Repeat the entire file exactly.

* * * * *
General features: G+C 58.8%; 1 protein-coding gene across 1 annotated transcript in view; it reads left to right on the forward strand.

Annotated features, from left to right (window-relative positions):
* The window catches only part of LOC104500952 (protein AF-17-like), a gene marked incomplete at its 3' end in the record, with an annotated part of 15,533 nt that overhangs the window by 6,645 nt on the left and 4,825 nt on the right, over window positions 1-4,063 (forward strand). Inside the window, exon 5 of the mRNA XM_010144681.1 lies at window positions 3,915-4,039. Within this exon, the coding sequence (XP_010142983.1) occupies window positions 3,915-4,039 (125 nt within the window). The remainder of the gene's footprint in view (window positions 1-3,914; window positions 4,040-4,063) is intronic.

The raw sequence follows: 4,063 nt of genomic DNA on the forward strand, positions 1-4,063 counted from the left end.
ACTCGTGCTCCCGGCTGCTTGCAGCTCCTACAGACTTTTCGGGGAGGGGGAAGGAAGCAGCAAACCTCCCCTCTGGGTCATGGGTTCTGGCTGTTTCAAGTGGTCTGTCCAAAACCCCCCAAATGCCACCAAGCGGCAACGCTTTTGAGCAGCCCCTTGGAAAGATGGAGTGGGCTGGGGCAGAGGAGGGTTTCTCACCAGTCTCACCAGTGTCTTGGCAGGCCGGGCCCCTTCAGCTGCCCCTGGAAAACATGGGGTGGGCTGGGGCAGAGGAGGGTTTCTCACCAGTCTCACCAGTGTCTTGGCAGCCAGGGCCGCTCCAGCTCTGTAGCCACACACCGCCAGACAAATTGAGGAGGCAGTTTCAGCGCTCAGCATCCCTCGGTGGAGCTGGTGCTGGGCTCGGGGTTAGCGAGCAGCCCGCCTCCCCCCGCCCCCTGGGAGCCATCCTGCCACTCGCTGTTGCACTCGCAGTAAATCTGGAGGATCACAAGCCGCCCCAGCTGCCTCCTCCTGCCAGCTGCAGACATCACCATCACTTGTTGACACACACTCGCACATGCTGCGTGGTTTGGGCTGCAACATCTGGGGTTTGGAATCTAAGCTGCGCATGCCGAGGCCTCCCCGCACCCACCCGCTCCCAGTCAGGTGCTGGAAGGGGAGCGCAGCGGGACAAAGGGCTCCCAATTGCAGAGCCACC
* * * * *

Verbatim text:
General features: G+C 58.8%; 1 protein-coding gene across 1 annotated transcript in view; it reads left to right on the forward strand.

Annotated features, from left to right (window-relative positions):
* The window catches only part of LOC104500952 (protein AF-17-like), a gene marked incomplete at its 3' end in the record, with an annotated part of 15,533 nt that overhangs the window by 6,645 nt on the left and 4,825 nt on the right, over window positions 1-4,063 (forward strand). Inside the window, exon 5 of the mRNA XM_010144681.1 lies at window positions 3,915-4,039. Within this exon, the coding sequence (XP_010142983.1) occupies window positions 3,915-4,039 (125 nt within the window). The remainder of the gene's footprint in view (window positions 1-3,914; window positions 4,040-4,063) is intronic.

The raw sequence follows: 4,063 nt of genomic DNA on the forward strand, positions 1-4,063 counted from the left end.
ACTCGTGCTCCCGGCTGCTTGCAGCTCCTACAGACTTTTCGGGGAGGGGGAAGGAAGCAGCAAACCTCCCCTCTGGGTCATGGGTTCTGGCTGTTTCAAGTGGTCTGTCCAAAACCCCCCAAATGCCACCAAGCGGCAACGCTTTTGAGCAGCCCCTTGGAAAGATGGAGTGGGCTGGGGCAGAGGAGGGTTTCTCACCAGTCTCACCAGTGTCTTGGCAGGCCGGGCCCCTTCAGCTGCCCCTGGAAAACATGGGGTGGGCTGGGGCAGAGGAGGGTTTCTCACCAGTCTCACCAGTGTCTTGGCAGCCAGGGCCGCTCCAGCTCTGTAGCCACACACCGCCAGACAAATTGAGGAGGCAGTTTCAGCGCTCAGCATCCCTCGGTGGAGCTGGTGCTGGGCTCGGGGTTAGCGAGCAGCCCGCCTCCCCCCGCCCCCTGGGAGCCATCCTGCCACTCGCTGTTGCACTCGCAGTAAATCTGGAGGATCACAAGCCGCCCCAGCTGCCTCCTCCTGCCAGCTGCAGACATCACCATCACTTGTTGACACACACTCGCACATGCTGCGTGGTTTGGGCTGCAACATCTGGGGTTTGGAATCTAAGCTGCGCATGCCGAGGCCTCCCCGCACCCACCCGCTCCCAGTCAGGTGCTGGAAGGGGAGCGCAGCGGGACAAAGGGCTCCCAATTGCAGAGCCACC